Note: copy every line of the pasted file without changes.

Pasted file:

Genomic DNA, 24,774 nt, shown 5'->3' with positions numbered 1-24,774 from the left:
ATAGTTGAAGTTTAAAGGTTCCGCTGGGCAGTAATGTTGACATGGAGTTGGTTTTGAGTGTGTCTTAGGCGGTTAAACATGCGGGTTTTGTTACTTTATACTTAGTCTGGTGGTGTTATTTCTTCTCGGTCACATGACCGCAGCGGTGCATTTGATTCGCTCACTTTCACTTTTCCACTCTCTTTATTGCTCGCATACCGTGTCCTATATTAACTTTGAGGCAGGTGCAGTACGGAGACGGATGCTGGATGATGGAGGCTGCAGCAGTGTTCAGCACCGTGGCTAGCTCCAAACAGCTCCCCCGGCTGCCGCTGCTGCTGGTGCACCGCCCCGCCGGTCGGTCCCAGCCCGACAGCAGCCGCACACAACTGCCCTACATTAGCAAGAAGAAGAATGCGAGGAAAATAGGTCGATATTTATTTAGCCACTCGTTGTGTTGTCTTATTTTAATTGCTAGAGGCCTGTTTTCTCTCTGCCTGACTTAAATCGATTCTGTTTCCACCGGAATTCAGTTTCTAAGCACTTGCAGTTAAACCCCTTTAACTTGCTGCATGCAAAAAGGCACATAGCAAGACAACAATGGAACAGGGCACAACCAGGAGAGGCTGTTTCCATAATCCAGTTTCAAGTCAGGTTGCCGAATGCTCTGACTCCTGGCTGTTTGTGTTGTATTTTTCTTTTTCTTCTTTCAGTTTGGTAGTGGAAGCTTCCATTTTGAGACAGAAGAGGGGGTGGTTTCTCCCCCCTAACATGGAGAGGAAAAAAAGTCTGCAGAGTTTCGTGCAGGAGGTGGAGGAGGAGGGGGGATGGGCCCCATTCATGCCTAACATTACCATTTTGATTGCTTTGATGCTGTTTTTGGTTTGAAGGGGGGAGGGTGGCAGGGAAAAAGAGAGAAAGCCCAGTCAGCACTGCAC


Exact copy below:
Genomic DNA, 24,774 nt, shown 5'->3' with positions numbered 1-24,774 from the left:
ATAGTTGAAGTTTAAAGGTTCCGCTGGGCAGTAATGTTGACATGGAGTTGGTTTTGAGTGTGTCTTAGGCGGTTAAACATGCGGGTTTTGTTACTTTATACTTAGTCTGGTGGTGTTATTTCTTCTCGGTCACATGACCGCAGCGGTGCATTTGATTCGCTCACTTTCACTTTTCCACTCTCTTTATTGCTCGCATACCGTGTCCTATATTAACTTTGAGGCAGGTGCAGTACGGAGACGGATGCTGGATGATGGAGGCTGCAGCAGTGTTCAGCACCGTGGCTAGCTCCAAACAGCTCCCCCGGCTGCCGCTGCTGCTGGTGCACCGCCCCGCCGGTCGGTCCCAGCCCGACAGCAGCCGCACACAACTGCCCTACATTAGCAAGAAGAAGAATGCGAGGAAAATAGGTCGATATTTATTTAGCCACTCGTTGTGTTGTCTTATTTTAATTGCTAGAGGCCTGTTTTCTCTCTGCCTGACTTAAATCGATTCTGTTTCCACCGGAATTCAGTTTCTAAGCACTTGCAGTTAAACCCCTTTAACTTGCTGCATGCAAAAAGGCACATAGCAAGACAACAATGGAACAGGGCACAACCAGGAGAGGCTGTTTCCATAATCCAGTTTCAAGTCAGGTTGCCGAATGCTCTGACTCCTGGCTGTTTGTGTTGTATTTTTCTTTTTCTTCTTTCAGTTTGGTAGTGGAAGCTTCCATTTTGAGACAGAAGAGGGGGTGGTTTCTCCCCCCTAACATGGAGAGGAAAAAAAGTCTGCAGAGTTTCGTGCAGGAGGTGGAGGAGGAGGGGGGATGGGCCCCATTCATGCCTAACATTACCATTTTGATTGCTTTGATGCTGTTTTTGGTTTGAAGGGGGGAGGGTGGCAGGGAAAAAGAGAGAAAGCCCAGTCAGCACTGCAC